In meatpacking plants, said Dubester, “[t]hese are somehow essential workers and dispensable workers at the same time. They can’t get free testing without insurance, they’re not getting stimulus checks, they aren’t given health insurance—even if they wanted to pay out of pocket they couldn’t, yet they’ve been ordered by the president and the people who gave him money to keep on working to feed Americans. Plus, they’re not even going to tell us how many of their workers are infected? How many people in our community are sick? The message is basically: Cut up our chicken and pork, feed America, and shut up.”
On the criminal justice beat, Prism staff reporter Tamar Sarai Davis took a look at the underreported risk COVID-19 poses to jails in rural America.
On Feb. 29, a funeral for 64-year-old Andrew Jerome Mitchell in the small rural town of Albany, Georgia, unknowingly became what health experts call a “super spreading event” for the coronavirus. In the days and weeks following the service, the surrounding county of Dougherty—with a population of just under 90,000 and equipped with only 50 ICU beds—has emerged as a COVID-19 hot spot. There have been 1,498 positive cases and 119 deaths to date. In response, county officials are not just ramping up efforts within Phoebe Putney Memorial Hospital, one of the towns few medical centers, but also looking four miles away to the Dougherty County Jail and hoping that rapid decarceration will save lives.
Meanwhile, in racial justice news, Prism staff reporter and copy editor Carolyn Copeland did a deep dive into how some of the whitest states and cities in America are working to diversify their populations, and guest writer Professor Anthony Ocampo explained the origins and pitfalls of the term “Asian American and Pacific Islander” as part of Prism’s Asian Pacific American Heritage Month coverage.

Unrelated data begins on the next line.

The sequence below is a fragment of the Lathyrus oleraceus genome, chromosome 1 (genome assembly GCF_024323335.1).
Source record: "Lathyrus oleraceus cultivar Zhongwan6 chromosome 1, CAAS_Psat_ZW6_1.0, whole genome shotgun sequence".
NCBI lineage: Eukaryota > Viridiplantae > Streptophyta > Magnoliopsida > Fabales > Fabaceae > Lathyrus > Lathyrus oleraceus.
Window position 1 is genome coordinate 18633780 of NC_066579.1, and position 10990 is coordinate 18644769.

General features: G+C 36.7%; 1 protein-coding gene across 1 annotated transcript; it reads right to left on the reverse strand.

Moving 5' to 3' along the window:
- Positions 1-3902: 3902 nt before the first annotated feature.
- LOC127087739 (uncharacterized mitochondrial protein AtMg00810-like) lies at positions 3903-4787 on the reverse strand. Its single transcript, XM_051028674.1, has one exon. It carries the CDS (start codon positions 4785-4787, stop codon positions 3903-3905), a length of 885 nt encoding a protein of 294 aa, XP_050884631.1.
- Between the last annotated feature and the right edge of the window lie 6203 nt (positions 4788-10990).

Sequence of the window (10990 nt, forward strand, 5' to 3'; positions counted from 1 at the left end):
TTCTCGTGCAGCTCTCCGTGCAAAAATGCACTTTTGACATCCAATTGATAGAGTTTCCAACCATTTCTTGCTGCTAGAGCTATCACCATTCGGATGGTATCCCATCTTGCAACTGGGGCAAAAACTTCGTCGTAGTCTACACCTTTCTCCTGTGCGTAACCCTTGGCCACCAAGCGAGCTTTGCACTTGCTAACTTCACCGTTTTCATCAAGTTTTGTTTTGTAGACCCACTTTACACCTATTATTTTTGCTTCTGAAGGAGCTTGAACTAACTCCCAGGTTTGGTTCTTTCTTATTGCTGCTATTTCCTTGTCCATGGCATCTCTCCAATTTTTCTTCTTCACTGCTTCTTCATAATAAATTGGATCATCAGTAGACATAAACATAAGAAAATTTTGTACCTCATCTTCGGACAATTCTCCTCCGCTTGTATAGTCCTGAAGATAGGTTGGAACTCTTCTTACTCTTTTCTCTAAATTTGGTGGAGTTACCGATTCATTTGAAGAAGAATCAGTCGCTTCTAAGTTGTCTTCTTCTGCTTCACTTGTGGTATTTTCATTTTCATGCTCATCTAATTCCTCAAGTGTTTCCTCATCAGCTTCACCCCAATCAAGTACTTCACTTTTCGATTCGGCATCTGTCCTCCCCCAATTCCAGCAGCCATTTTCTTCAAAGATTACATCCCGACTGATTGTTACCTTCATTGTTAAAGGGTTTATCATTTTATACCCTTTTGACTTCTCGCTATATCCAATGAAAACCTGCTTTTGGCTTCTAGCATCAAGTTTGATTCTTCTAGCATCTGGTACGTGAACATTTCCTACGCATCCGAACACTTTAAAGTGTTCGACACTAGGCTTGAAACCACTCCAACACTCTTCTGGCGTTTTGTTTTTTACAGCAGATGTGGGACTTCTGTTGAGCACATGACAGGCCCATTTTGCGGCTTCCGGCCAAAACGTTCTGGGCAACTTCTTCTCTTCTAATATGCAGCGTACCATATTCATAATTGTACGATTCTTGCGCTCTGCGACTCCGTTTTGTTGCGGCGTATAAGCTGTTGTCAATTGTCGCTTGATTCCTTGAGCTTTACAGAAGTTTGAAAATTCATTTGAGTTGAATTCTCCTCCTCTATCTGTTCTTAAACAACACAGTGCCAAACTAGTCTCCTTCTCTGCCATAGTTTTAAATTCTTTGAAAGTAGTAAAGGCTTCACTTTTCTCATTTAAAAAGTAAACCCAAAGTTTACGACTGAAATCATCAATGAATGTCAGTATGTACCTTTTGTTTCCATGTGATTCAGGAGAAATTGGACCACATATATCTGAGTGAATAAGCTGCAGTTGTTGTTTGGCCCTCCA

Plenty of predominantly white cities and states around the country would like to racially diversify their populations, but their willingness to consider how their communities, institutions, and culture are structured and what must be changed to be welcoming to more people of color has varied. Change is possible however, and even small steps can be taken by city leaders, government officials, and businesses to add to their populations and motivate people of color to migrate to the area—they just need to know where to start.
Within the Asian American and Pacific Islander community, East Asian Americans still possess the privilege of cultural representation, which sheds light on why we hear so little about Pacific Islanders in media stories about AAPI and COVID-19. “You don’t see Pacific Islanders being [targeted like] Asian Americans in that way. They’re racialized differently,” explains University of Utah education professor Kēhaulani Vaughn. “But you are seeing them, on the flip side, being disproportionately affected by COVID-19 …”
If you’re in need of some good news given the current state of the world, read about how Colorado State University stood up for its undocumented students when the federal government failed to provide aid.